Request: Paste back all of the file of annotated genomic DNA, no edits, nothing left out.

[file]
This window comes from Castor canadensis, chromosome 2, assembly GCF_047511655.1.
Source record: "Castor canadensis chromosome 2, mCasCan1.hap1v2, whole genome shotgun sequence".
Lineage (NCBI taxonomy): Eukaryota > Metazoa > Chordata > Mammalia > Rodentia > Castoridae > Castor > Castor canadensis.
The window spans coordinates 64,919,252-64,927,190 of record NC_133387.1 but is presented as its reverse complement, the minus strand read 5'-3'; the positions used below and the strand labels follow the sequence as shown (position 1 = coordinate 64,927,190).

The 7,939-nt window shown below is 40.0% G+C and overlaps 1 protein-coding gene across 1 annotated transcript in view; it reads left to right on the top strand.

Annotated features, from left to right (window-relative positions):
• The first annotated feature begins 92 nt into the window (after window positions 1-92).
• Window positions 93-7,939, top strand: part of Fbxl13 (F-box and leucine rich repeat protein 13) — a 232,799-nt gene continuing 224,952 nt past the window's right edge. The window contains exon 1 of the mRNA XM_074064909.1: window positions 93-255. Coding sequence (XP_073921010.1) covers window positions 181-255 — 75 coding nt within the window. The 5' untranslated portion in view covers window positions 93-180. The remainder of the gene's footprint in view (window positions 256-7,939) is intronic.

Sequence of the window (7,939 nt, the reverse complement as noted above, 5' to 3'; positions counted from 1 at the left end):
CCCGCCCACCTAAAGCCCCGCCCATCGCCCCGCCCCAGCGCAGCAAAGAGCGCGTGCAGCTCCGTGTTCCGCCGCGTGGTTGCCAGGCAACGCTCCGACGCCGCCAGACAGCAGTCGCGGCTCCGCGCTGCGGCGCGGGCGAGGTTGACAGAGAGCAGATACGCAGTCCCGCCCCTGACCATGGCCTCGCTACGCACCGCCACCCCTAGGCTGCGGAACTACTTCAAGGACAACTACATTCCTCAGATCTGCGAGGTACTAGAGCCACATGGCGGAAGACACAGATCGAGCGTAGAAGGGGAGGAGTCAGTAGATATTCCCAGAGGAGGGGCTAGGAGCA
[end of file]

This window comes from Castor canadensis, chromosome 2, assembly GCF_047511655.1.
Source record: "Castor canadensis chromosome 2, mCasCan1.hap1v2, whole genome shotgun sequence".
Lineage (NCBI taxonomy): Eukaryota > Metazoa > Chordata > Mammalia > Rodentia > Castoridae > Castor > Castor canadensis.
The window spans coordinates 64,919,252-64,927,190 of record NC_133387.1 but is presented as its reverse complement, the minus strand read 5'-3'; the positions used below and the strand labels follow the sequence as shown (position 1 = coordinate 64,927,190).

The 7,939-nt window shown below is 40.0% G+C and overlaps 1 protein-coding gene across 1 annotated transcript in view; it reads left to right on the top strand.

Annotated features, from left to right (window-relative positions):
• The first annotated feature begins 92 nt into the window (after window positions 1-92).
• Window positions 93-7,939, top strand: part of Fbxl13 (F-box and leucine rich repeat protein 13) — a 232,799-nt gene continuing 224,952 nt past the window's right edge. The window contains exon 1 of the mRNA XM_074064909.1: window positions 93-255. Coding sequence (XP_073921010.1) covers window positions 181-255 — 75 coding nt within the window. The 5' untranslated portion in view covers window positions 93-180. The remainder of the gene's footprint in view (window positions 256-7,939) is intronic.

Sequence of the window (7,939 nt, the reverse complement as noted above, 5' to 3'; positions counted from 1 at the left end):
CCCGCCCACCTAAAGCCCCGCCCATCGCCCCGCCCCAGCGCAGCAAAGAGCGCGTGCAGCTCCGTGTTCCGCCGCGTGGTTGCCAGGCAACGCTCCGACGCCGCCAGACAGCAGTCGCGGCTCCGCGCTGCGGCGCGGGCGAGGTTGACAGAGAGCAGATACGCAGTCCCGCCCCTGACCATGGCCTCGCTACGCACCGCCACCCCTAGGCTGCGGAACTACTTCAAGGACAACTACATTCCTCAGATCTGCGAGGTACTAGAGCCACATGGCGGAAGACACAGATCGAGCGTAGAAGGGGAGGAGTCAGTAGATATTCCCAGAGGAGGGGCTAGGAGCA